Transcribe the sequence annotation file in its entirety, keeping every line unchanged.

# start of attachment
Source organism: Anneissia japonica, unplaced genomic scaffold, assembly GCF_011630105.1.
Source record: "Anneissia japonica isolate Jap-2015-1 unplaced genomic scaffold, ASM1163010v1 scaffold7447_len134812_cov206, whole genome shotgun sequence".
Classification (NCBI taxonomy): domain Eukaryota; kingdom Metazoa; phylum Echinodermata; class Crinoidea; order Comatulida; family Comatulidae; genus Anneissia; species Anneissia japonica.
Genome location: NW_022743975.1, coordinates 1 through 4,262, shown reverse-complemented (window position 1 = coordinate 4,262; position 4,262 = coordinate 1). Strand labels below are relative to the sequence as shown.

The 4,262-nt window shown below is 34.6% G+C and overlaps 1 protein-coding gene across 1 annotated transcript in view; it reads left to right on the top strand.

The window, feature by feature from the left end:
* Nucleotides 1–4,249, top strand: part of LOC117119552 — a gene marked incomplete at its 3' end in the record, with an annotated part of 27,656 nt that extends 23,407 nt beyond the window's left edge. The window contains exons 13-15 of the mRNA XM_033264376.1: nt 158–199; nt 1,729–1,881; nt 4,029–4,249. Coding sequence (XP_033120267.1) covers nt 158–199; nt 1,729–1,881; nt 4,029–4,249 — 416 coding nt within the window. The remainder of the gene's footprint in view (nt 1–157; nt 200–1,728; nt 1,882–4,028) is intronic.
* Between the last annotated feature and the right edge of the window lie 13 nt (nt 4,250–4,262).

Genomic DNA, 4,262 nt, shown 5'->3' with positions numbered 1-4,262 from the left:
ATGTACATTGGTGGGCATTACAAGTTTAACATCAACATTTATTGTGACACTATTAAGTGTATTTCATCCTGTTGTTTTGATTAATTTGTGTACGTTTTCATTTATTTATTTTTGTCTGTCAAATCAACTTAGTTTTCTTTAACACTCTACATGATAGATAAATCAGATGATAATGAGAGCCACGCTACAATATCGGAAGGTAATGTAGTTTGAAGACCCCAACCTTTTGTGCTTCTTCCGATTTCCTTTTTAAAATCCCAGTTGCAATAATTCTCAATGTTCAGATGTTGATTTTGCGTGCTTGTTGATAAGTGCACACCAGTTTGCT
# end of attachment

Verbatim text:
Source organism: Anneissia japonica, unplaced genomic scaffold, assembly GCF_011630105.1.
Source record: "Anneissia japonica isolate Jap-2015-1 unplaced genomic scaffold, ASM1163010v1 scaffold7447_len134812_cov206, whole genome shotgun sequence".
Classification (NCBI taxonomy): domain Eukaryota; kingdom Metazoa; phylum Echinodermata; class Crinoidea; order Comatulida; family Comatulidae; genus Anneissia; species Anneissia japonica.
Genome location: NW_022743975.1, coordinates 1 through 4,262, shown reverse-complemented (window position 1 = coordinate 4,262; position 4,262 = coordinate 1). Strand labels below are relative to the sequence as shown.

The 4,262-nt window shown below is 34.6% G+C and overlaps 1 protein-coding gene across 1 annotated transcript in view; it reads left to right on the top strand.

The window, feature by feature from the left end:
* Nucleotides 1–4,249, top strand: part of LOC117119552 — a gene marked incomplete at its 3' end in the record, with an annotated part of 27,656 nt that extends 23,407 nt beyond the window's left edge. The window contains exons 13-15 of the mRNA XM_033264376.1: nt 158–199; nt 1,729–1,881; nt 4,029–4,249. Coding sequence (XP_033120267.1) covers nt 158–199; nt 1,729–1,881; nt 4,029–4,249 — 416 coding nt within the window. The remainder of the gene's footprint in view (nt 1–157; nt 200–1,728; nt 1,882–4,028) is intronic.
* Between the last annotated feature and the right edge of the window lie 13 nt (nt 4,250–4,262).

Genomic DNA, 4,262 nt, shown 5'->3' with positions numbered 1-4,262 from the left:
ATGTACATTGGTGGGCATTACAAGTTTAACATCAACATTTATTGTGACACTATTAAGTGTATTTCATCCTGTTGTTTTGATTAATTTGTGTACGTTTTCATTTATTTATTTTTGTCTGTCAAATCAACTTAGTTTTCTTTAACACTCTACATGATAGATAAATCAGATGATAATGAGAGCCACGCTACAATATCGGAAGGTAATGTAGTTTGAAGACCCCAACCTTTTGTGCTTCTTCCGATTTCCTTTTTAAAATCCCAGTTGCAATAATTCTCAATGTTCAGATGTTGATTTTGCGTGCTTGTTGATAAGTGCACACCAGTTTGCT